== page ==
New Report Calls For Immediate Action As Hong Kong Drowns In Single-Use Packaging Waste

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Hong Kong is drowning in waste. Research indicates that a 2019 surge in takeout consumption has resulted in unsustainable amounts of packaging materials being sent to landfills. Contributing to street and beach litter as well, the issue now requires urgent remediation.

A report released by ADM Capital Foundation estimates that 3.9 billion single-use takeout items were thrown away in Hong Kong, in 2019. This was before the Covid-19 pandemic drastically altered takeout habits in the country and increased how much was consumed. Driven by convenience and overpopulation, takeout food is popular as a fast solution to nutrition. Now, the consequences of single-use packaging are impossible to ignore.

A growing concern

As Covid-19 picked up the pace, so too did convenience eating in Hong Kong, claims the report. A direct result of increased sanctions on restaurants and shops, the delivery market surged by up to 50 percent. The report goes on to propose that this trend will continue, as it has become a lasting habit for many citizens. 

Aside from identifying the causes of packaging waste, the report identifies a need for multifaceted solutions. It suggests starting with conversations that span further than just plastic takeout containers. “Addressing just one type of single-use food packaging, such as plastic, would inevitably cause a shift to other SFPs and would not contribute to Hong Kong’s landfill diversion or litter reduction goals,” said Helga Vanthournout, author of the report.

Practical solutions

Four options for dealing with single-use foodservice packaging (SFP) were considered. The potential solutions were: recycling; Bring-Your-Own (BYO); composting and loaned reuse items. Using cost, ease of widespread application, and environmental impact as comparison metrics, two stood out as the most viable; recycling and BYO. Both demonstrated the potential to keep waste out of landfills while requiring minimal water use and keeping carbon emissions low. Compostable packaging fared negatively. “Contrary to popular belief, plant-based and compostable packaging will still end up in Hong Kong’s landfills,” Ashley Bang of ADM Capital Foundation, said in the report. “Our market currently lacks the industrial infrastructure to compost this type of packaging, so F&B operators and consumers should be aware of the actual impact of what they perceive as more sustainable options.”

The report makes it clear that a collaborative approach to waste solutions will be essential. It pinpoints the hospitality trade as being in a prime position to lead efforts, rather than waiting for heavy-handed government legislation to force systemic change. “F&B operators can nudge consumers towards better takeout options, accommodate reusable containers, and inform themselves about the impact of single-use packaging options,” said Vanthournout.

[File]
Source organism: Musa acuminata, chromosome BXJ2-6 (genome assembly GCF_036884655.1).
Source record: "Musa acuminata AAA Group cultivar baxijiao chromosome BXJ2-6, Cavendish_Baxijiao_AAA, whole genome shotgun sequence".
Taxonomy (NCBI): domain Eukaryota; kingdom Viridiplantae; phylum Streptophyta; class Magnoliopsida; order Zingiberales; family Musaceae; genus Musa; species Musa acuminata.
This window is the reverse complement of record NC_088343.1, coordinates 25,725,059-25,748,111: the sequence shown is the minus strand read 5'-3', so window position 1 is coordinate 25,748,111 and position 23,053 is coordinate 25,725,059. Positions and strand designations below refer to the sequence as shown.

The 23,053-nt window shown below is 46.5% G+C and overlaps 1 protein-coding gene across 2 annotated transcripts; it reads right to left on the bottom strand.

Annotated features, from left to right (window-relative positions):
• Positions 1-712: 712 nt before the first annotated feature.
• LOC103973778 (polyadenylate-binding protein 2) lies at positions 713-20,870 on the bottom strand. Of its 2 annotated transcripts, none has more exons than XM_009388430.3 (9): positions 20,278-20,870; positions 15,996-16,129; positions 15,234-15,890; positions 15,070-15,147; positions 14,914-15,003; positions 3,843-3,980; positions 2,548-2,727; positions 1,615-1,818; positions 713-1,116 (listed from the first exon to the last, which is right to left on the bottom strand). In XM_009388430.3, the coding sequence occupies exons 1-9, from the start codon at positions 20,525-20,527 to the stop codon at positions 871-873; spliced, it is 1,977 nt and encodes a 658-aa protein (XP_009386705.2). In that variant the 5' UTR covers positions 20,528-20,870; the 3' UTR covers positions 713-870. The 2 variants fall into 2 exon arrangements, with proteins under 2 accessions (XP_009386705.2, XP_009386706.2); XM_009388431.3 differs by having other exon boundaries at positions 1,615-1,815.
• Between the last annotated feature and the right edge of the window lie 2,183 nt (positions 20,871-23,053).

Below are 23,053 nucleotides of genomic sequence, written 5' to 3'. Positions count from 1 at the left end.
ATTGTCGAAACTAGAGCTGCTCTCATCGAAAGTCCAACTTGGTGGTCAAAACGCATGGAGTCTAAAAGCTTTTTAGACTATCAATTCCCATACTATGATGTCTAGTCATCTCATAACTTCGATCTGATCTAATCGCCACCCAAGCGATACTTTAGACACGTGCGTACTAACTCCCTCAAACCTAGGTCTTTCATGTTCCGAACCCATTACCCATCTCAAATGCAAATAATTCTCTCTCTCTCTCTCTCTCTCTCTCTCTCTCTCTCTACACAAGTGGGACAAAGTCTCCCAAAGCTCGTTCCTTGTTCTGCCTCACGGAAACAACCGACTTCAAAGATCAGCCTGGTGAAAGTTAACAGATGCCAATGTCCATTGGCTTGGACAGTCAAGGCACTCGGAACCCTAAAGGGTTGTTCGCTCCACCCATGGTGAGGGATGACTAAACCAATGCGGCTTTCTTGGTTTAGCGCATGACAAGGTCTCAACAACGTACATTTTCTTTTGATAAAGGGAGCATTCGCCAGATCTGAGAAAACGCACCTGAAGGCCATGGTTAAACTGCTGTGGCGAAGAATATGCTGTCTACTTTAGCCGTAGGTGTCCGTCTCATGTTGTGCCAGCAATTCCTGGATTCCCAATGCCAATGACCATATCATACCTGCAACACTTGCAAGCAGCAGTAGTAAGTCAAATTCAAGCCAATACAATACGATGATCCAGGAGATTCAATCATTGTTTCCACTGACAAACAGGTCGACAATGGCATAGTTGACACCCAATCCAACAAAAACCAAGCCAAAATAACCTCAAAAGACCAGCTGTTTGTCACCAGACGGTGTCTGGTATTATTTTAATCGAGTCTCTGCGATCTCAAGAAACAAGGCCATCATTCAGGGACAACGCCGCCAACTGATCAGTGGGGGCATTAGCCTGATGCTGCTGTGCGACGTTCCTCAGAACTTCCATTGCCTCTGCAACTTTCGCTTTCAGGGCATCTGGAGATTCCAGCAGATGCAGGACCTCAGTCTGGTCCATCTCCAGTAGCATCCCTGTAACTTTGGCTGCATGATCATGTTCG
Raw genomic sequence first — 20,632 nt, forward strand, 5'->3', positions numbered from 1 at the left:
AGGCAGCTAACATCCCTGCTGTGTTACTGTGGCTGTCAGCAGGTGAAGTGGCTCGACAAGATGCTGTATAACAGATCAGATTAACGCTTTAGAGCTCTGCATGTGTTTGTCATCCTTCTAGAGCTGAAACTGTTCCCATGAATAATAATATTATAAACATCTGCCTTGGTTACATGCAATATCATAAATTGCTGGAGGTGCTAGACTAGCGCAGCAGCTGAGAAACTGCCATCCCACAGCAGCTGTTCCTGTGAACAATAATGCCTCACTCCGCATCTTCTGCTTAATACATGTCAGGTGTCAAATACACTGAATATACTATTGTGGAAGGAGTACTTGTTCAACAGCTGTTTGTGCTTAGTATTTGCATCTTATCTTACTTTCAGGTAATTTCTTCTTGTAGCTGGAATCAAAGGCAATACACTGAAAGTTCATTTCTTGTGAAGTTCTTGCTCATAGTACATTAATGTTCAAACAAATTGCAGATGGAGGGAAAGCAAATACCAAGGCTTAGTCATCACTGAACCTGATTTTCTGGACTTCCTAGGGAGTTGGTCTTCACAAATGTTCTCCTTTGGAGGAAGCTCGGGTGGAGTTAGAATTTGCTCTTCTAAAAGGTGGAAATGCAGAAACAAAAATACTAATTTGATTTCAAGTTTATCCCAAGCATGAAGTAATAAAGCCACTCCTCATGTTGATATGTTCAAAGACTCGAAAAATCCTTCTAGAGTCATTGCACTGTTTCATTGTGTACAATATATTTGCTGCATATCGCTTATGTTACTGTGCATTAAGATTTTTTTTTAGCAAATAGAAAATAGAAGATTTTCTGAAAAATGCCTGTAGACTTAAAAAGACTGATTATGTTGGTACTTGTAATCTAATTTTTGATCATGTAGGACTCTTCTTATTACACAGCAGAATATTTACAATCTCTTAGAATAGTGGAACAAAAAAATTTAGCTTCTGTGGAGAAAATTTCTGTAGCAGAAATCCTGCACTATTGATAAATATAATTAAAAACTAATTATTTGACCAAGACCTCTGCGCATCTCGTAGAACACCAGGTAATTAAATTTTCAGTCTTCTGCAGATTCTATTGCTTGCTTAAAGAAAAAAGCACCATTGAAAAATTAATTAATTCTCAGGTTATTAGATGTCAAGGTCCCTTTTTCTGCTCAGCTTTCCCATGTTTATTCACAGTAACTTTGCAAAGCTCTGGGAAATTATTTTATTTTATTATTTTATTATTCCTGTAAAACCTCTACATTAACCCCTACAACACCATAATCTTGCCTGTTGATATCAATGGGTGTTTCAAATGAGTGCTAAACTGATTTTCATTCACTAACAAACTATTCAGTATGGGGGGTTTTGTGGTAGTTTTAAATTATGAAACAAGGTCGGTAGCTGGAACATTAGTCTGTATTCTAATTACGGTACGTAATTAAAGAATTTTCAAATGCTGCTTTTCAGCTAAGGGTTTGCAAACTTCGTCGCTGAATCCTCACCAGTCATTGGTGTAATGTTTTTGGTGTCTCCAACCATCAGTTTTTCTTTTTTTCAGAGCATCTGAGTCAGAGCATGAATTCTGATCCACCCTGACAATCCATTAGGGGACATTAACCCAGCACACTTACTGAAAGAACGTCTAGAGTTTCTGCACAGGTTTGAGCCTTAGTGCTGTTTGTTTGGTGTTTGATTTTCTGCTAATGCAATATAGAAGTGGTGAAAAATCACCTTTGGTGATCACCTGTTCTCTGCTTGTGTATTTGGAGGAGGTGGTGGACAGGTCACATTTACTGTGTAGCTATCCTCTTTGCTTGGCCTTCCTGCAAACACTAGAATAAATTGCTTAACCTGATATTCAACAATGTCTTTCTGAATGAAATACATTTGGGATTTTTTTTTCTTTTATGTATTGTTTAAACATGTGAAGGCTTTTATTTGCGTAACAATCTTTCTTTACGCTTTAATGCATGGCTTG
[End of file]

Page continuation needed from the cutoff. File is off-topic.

A greener future

Vanthournout writes that government action, though not necessary to kickstart initiatives, will be essential for lasting change. “We should not wait for a hard-hitting piece of legislation that will take time to build consensus around,” said Vanthournout. “The work to keep takeout packaging waste out of landfills must and can start today.” No environmental action plan is considered big enough to compete with billions of pieces of SFP. Businesses and domestic residences need to be shown the value of moving away from disposable packaging, says the report.

There are apps and platforms already working to make waste reduction an easy endeavour. Jybe was launched in 2020 and offers users the opportunity to choose a food supplier based on their product containers. Now covering 400 Los Angeles locations, it is expanding to include Portland, the San Franciso Bay area, Seattle, Denver, and Boulder.

Closer to home in Hong Kong, SourceGreenPackaging is approaching the B2B market and aiming to facilitate waste change on the ‘shop floor’. The platform enables easy sourcing of certified eco-friendly, food-safe packaging and service ware.

All images courtesy of Helga Vanthournout.


  • Amy Buxton

    A long-term committed ethical vegan and formerly Green Queen's resident plant-based reporter, Amy juggles raising a family and maintaining her editorial career, while also campaigning for increased mental health awareness in the professional world. Known for her love of searing honesty, in addition to recipe developing, animal welfare and (often lacklustre) attempts at handicrafts, she’s hands-on and guided by her veganism in all aspects of life. She’s also extremely proud to be raising a next-generation vegan baby.

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